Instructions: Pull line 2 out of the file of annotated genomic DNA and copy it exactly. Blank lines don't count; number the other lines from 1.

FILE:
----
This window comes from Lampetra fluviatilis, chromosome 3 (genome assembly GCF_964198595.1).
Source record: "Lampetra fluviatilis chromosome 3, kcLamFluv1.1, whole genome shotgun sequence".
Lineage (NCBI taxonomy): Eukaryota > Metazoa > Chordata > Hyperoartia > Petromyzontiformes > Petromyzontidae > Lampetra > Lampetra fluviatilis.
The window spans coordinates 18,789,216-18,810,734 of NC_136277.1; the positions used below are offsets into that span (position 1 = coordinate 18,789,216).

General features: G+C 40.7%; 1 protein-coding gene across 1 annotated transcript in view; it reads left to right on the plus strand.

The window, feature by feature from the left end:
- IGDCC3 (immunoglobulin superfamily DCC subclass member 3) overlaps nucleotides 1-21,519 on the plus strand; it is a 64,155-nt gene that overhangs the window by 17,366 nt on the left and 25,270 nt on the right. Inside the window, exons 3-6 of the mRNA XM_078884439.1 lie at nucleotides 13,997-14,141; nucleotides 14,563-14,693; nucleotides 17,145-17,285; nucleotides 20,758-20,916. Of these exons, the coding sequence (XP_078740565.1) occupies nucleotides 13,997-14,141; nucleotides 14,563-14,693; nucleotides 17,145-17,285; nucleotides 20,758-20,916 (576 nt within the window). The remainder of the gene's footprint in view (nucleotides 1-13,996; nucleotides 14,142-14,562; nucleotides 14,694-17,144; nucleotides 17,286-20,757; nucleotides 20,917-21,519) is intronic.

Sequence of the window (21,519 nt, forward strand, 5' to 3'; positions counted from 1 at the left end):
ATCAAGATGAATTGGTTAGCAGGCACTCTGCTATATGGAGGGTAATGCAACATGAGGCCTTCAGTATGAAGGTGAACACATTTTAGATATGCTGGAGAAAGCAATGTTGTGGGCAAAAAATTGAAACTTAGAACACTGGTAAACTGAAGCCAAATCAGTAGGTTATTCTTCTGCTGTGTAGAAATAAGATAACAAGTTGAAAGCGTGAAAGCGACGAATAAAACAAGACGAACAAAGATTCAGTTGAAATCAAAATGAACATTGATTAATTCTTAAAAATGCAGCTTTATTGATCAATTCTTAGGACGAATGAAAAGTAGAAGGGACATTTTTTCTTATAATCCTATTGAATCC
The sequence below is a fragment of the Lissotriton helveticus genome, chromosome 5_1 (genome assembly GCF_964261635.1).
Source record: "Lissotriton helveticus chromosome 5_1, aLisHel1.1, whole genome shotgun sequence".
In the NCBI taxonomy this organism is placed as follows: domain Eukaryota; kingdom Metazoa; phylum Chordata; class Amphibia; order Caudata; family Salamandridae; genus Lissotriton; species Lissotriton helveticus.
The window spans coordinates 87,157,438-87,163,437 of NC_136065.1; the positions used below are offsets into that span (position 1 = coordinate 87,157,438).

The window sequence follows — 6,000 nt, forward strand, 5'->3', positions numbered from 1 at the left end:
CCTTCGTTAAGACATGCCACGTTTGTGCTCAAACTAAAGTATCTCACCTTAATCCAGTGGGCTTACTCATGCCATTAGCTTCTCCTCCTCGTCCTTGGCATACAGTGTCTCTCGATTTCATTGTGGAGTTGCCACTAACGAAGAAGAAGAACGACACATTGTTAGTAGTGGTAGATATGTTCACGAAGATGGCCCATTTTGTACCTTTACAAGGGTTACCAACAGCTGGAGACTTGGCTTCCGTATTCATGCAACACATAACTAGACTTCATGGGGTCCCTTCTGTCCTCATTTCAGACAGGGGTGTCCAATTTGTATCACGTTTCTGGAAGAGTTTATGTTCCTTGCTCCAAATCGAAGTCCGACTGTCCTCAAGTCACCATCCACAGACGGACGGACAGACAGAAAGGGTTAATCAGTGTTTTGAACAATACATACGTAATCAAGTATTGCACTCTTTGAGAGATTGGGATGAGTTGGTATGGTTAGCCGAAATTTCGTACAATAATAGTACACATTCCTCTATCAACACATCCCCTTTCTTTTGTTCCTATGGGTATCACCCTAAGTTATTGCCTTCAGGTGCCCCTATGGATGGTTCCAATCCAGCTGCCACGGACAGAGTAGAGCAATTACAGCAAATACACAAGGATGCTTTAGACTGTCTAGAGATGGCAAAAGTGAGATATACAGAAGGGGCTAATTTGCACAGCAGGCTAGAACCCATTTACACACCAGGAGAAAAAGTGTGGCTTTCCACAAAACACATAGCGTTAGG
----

Source record: "Lampetra fluviatilis chromosome 3, kcLamFluv1.1, whole genome shotgun sequence".